On The Way…….

Another early rising and we were off to Copacabana and Lake Titicaca.  Copacabana nestles between two hills on the southern shore of Lake Titicaca.  It is a launching pad for visiting the Island of the Sun and the Island of the Moon.  It is known for its famous Basilica , home of the Virgin of Copacabana, lake trout which is pink like salmon, and its quaint atmosphere. Boats leave for the sacred Inca islands every few hours.

It takes about 31/2 hours to get there but Marisol said it would probably take 4 hours because of the road work and traffic. El Alto is the second largest city in Bolivia and is located next to La Paz with an elevation of 4,150 m. It is best known for its teeming streets and traffic and has the largest group of Aymara inhabitants.  My guide, Marisol,  is Aymaran and lives with her parents who still live by the traditional indigenous ways. Going through El Alto is rather shocking with so many buildings and houses  in all stages of  incompletion. I asked the guide why so many houses were unfinished and she said that when a family builds and then has children – they expect the children to finish the building and take up residence.  The people just run out of money might be another reason. Avoidance of a tax collected by the government on completed houses may also be a reason.

Driving down the main street of El Alto.



Communities behind these walls.
Mom and family.
Mom and family.


Finally after several very bumpy detours, we were on our way out of El Alto.  I was glad to leave the dirt, dust and sprawling metropolis behind. Every once in a while I would see a teeny church on top of a hill. I asked my guide, Marisol, its significance.  Evidently, there is some competition between the Catholic church and Pachamama (the old religion).  Lots of old mother earth rituals are performed by the Aymaras on the tops of hills so the Catholic church puts a tiny church to remind people to believe in the Catholic faith.

Tiny church seen on top of a hill.
Tiny church seen on top of a hill.
Community seen from a distance. Dark clouds rolling in.

The ride seemed to take forever.  Marisol said we would take a break and stop to see the famous Bolivian who traveled with Thor Heyerdahl. He helped build and maintain the reed boat used in the expedition to Kon-Tiki .  There was a beautiful reed boat along with a beautiful view. I also had the opportunity to talk to Paulino Esteban and of course bought a replica boat.  I also took his photo and he signed a post card for me,  It was a great stop and a few good photos as well.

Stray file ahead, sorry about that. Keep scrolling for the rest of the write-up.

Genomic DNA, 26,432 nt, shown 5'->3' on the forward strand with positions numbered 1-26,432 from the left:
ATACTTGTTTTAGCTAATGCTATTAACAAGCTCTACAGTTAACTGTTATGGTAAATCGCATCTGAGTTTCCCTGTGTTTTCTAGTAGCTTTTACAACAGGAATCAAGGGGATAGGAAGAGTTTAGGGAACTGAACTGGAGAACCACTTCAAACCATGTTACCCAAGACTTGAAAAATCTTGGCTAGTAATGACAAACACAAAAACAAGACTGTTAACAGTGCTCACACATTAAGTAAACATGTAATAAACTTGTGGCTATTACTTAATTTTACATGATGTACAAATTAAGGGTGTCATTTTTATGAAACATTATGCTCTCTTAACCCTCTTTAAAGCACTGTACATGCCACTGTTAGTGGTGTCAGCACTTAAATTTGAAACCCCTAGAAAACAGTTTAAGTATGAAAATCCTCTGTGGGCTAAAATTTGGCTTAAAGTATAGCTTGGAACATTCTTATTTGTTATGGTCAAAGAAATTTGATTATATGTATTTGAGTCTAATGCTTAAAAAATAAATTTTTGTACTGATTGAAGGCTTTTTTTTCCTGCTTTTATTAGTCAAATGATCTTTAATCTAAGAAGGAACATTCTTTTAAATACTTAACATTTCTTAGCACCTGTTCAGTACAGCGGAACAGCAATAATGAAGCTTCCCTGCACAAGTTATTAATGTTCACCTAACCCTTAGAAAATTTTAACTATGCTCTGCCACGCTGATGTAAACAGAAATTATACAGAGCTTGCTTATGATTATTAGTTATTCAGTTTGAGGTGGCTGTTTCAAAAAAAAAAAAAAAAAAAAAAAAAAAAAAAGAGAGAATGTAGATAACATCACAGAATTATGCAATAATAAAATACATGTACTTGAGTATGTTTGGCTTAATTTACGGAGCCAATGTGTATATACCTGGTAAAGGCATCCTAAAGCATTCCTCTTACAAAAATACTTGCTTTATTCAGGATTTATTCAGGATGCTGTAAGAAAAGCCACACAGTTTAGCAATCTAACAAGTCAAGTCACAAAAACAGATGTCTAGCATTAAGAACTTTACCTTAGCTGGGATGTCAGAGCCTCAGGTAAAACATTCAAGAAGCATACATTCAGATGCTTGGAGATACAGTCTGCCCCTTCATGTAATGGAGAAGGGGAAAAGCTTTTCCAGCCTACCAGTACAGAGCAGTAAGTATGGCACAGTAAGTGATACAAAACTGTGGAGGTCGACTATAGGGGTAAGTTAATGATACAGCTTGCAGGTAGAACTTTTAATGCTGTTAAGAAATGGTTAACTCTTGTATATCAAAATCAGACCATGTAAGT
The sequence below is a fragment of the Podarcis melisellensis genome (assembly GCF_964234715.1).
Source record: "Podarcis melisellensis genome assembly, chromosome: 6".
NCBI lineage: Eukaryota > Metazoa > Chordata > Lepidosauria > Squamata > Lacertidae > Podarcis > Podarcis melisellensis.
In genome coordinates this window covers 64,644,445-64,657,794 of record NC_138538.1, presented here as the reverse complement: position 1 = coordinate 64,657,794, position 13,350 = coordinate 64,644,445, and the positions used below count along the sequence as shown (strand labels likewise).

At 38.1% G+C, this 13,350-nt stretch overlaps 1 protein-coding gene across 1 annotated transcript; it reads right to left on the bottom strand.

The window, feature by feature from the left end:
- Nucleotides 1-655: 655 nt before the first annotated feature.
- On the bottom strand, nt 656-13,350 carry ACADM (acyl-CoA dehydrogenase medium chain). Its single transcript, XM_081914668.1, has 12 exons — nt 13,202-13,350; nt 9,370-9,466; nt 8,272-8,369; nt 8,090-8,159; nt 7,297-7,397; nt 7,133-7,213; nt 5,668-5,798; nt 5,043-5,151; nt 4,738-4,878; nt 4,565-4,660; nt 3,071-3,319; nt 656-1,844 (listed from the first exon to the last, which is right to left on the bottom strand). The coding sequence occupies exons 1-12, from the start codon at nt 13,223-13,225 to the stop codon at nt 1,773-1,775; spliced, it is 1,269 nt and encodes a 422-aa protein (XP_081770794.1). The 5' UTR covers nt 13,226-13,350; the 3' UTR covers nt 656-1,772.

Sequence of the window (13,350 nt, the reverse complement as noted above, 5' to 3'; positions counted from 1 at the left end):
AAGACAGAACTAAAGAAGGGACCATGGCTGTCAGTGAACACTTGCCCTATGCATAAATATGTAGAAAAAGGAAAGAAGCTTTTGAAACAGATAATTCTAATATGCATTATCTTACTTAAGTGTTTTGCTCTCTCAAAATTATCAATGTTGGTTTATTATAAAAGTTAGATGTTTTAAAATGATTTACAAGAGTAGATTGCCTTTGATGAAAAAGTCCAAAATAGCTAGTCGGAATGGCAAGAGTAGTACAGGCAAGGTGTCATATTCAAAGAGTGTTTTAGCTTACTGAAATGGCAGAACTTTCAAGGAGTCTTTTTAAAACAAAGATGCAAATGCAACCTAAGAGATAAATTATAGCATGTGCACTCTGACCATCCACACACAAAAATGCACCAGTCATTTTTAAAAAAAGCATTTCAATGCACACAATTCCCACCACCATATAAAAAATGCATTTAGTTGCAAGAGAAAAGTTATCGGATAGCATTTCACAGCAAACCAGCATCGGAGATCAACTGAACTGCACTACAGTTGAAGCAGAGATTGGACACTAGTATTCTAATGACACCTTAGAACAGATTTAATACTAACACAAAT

Reed boat on Lake Titicaca at the home of Paulino Esteban.
Reed boat on Lake Titicaca at the home of Paulino Esteban.
Paulino Esteban who traveled on the Kon-Tiki expedition with Thor Heyerdahl. He is 81 years old.
Lady working in the field near the reed boat.
Lady working in the field near the reed boat.
Sweet little girl waiting with her mom.
Sweet little girl waiting with her mom in front of the driveway.

We were back on the road with just a half hour to go. We stopped at several viewing points to take a look at Lake Titicaca – in Andean belief – it is the birthplace of the sun.  It is the largest lake in South America and the highest navigable body of water in the world.  The long time home of highland cultures and steeped in the old ways; the lake is located on the border of Peru and Bolivia.

Stopping at a viewing point.
Stopping at a viewing point.
Calm waters of Lake Titicaca.
Calm waters of Lake Titicaca.
First sighting of Copacabana.
First sighting of Copacabana.
Standing in front of the Copacabana view.
Closer view of Copacabana.





3 thoughts

  1. That’s awesome! I love the story of Kon Tiki. I never heard about Paulina but the boat and Adventure are legendary!!
    Hope you’re having a blast.
    Love you and miss you! We all do!


Leave a Comment!

Fill in your details below or click an icon to log in:

WordPress.com Logo

You are commenting using your WordPress.com account. Log Out /  Change )

Facebook photo

You are commenting using your Facebook account. Log Out /  Change )

Connecting to %s

This site uses Akismet to reduce spam. Learn how your comment data is processed.